Mary Gray Bird Sanctuary

I eagerly watched eBird all week for signs of the continuation of Evening Grosbeaks at the Mary Gray Bird Sanctuary in Connersville, about an hour and a half east of Indianapolis. After seeing no updates, I impatiently asked on the Indiana Birding Facebook group if they were still there, and I was met with an affirmative answer! So the first thing I did on Saturday (after cleaning the house and walking the dog) was to pack up and go bird.

I pulled up to the parking lot right at 9:00, and a gentlemen approached my car and asked if I was looking for the Grosbeaks. He turned out to be the resident manager of the sanctuary, and he brought me to the glassed-in porch behind his home where dozens of common feeder birds were feasting on sunflower seeds. I only had to wait about five minutes before the giant yellow beasts showed up, and I owe him life bird #187 and year bird #042! (Thank you!)

Evening Grosbeak

#042 Evening Grosbeak

Evening Grosbeaks only appear irregularly during the winter in Indiana, and sometimes they don’t show up at all. To be able to see them so easily and at such close range was just awesome. This is just another bird in the great bounty of this winter’s huge irruption.

Yellow-Bellied Sapsucker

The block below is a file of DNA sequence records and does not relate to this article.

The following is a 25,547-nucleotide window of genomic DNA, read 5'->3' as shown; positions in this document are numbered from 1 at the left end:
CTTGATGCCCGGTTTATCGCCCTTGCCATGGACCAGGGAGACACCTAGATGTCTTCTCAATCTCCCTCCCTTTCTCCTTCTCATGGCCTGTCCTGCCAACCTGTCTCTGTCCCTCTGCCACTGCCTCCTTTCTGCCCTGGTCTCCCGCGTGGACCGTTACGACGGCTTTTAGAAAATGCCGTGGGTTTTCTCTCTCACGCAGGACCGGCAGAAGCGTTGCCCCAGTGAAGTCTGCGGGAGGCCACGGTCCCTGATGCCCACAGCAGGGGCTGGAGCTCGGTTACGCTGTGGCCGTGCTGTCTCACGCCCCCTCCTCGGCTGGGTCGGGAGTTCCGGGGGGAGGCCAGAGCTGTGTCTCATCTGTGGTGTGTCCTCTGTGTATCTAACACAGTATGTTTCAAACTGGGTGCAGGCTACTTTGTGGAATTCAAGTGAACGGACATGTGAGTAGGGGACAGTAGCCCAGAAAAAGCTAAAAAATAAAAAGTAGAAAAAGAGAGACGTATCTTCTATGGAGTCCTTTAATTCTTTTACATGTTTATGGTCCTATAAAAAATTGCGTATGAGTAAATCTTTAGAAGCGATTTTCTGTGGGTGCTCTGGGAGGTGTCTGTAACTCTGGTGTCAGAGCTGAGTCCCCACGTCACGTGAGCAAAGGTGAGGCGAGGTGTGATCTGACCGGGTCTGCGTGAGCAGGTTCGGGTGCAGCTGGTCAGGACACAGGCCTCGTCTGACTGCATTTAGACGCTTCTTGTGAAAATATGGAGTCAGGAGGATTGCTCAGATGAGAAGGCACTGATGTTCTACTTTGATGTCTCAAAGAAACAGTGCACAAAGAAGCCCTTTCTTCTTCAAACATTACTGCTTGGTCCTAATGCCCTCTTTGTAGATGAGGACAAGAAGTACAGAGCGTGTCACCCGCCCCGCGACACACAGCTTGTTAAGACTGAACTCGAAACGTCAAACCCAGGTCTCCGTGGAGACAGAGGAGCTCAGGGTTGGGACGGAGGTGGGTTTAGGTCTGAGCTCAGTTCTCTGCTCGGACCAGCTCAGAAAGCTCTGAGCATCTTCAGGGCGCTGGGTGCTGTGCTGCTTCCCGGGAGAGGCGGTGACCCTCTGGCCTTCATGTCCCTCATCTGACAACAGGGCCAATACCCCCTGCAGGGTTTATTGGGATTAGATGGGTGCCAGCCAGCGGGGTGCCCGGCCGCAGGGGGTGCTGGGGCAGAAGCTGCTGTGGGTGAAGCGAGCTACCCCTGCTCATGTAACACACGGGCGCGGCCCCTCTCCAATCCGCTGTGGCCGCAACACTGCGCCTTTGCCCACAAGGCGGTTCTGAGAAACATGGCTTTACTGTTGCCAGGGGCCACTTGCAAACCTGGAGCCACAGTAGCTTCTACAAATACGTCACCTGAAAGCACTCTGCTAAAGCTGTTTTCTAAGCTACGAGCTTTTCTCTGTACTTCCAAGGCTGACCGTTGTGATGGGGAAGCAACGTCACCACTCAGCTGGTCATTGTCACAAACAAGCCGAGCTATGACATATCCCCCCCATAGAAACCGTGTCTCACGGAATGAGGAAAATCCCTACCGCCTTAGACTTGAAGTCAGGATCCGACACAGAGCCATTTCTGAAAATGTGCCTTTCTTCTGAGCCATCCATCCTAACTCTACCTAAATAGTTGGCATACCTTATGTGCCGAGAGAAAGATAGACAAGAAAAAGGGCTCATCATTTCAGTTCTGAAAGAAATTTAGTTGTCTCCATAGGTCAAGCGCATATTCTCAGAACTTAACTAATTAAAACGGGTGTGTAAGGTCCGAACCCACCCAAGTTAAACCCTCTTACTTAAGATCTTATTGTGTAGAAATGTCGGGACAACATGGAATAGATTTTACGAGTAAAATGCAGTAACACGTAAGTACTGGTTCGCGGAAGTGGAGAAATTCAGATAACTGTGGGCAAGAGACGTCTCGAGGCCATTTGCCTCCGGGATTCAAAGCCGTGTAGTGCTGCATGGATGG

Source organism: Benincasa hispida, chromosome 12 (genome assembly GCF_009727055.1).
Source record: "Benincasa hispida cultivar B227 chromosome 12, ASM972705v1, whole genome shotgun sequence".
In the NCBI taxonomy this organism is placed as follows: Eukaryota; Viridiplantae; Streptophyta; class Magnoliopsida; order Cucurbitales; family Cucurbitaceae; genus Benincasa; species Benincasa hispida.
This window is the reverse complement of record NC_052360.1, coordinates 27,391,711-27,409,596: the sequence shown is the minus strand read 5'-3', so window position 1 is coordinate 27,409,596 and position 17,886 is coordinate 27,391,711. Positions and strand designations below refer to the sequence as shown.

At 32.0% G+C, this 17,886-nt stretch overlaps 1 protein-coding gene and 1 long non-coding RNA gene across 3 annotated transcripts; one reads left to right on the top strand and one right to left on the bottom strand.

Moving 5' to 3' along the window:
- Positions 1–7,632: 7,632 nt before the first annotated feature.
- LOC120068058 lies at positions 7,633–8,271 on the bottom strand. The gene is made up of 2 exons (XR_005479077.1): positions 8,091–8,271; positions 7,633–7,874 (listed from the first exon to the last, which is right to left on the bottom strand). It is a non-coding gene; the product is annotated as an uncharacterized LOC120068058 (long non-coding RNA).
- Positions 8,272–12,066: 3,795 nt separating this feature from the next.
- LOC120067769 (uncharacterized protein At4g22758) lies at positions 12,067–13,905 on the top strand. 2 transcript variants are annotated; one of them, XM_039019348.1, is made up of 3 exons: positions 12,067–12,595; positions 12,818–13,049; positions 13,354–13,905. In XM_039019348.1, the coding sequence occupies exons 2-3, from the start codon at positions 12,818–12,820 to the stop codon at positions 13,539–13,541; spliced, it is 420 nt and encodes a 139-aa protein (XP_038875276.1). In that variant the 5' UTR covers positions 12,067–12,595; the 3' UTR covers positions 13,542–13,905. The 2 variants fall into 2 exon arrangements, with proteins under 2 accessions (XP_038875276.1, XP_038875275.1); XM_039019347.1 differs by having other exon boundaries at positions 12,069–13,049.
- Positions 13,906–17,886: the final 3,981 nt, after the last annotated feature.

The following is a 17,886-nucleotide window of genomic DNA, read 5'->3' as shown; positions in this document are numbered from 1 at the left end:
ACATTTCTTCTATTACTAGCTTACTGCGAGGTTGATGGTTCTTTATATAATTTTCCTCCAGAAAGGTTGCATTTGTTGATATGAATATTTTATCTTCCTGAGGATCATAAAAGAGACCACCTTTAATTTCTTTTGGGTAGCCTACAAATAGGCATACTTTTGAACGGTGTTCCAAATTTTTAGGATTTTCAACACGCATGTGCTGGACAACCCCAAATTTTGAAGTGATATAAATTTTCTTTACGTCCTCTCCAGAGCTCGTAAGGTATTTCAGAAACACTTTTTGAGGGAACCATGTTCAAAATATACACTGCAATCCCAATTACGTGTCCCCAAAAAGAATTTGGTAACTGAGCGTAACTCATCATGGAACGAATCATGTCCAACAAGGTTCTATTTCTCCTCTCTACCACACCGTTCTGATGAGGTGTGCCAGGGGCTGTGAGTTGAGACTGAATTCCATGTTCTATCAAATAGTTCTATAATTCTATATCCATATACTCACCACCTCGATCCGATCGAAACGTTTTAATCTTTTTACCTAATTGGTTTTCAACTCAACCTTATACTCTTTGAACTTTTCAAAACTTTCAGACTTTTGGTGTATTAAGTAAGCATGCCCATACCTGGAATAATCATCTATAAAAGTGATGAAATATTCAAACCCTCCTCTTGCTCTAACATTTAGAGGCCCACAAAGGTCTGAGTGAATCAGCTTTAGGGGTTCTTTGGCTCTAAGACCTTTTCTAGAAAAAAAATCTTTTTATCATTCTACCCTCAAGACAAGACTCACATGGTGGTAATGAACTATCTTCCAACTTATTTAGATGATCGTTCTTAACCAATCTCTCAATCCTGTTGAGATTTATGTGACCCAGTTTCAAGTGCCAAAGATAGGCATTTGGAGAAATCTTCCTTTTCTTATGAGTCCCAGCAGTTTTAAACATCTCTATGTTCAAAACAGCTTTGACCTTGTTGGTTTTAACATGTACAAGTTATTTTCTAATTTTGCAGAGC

#044 Yellow-Bellied Sapsucker

Year bird #044 was this Yellow-Bellied Sapsucker that was banging away on a pine tree on one of the sanctuary’s many trails. I wasn’t expecting to see this woodpecker until after I had encountered the much more common Hairy Woodpecker, but to date, the Hairy is the most notable absence on my year list.

Downy Woodpecker

Downy Woodpecker

Continuing the theme of woodpeckers was a Downy Woodpecker, a species that I had previously seen this year. Because they are everywhere.

House Finch

House Finch

Another of the already seen and common birds was the House Finch. This one swooped in after the Grosbeaks left and started noshing on seeds. For those keen observers keeping track at home, year bird #043 was this guy’s friend, a Purple Finch, that was hanging out with the flock, but I did not get his photo.

Dark-Eyed Junco

Dark-Eyed Junco

For good measure, here is another common winter bird, the Dark-Eyed Junco.

Since this was the last weekend of January, my total for the month will most likely stay at 44 birds, unless something unexpected lands on my head or I finally see a Hairy Woodpecker around my neighborhood.

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Ducks

Yesterday was one of the best days for birding so far this year. It was sunny and in the 50s, and the ice at Eagle Creek is gone (for now anyway, we’re supposed to have a high of 19 on Tuesday). The ducks were out in full force enjoying the weather.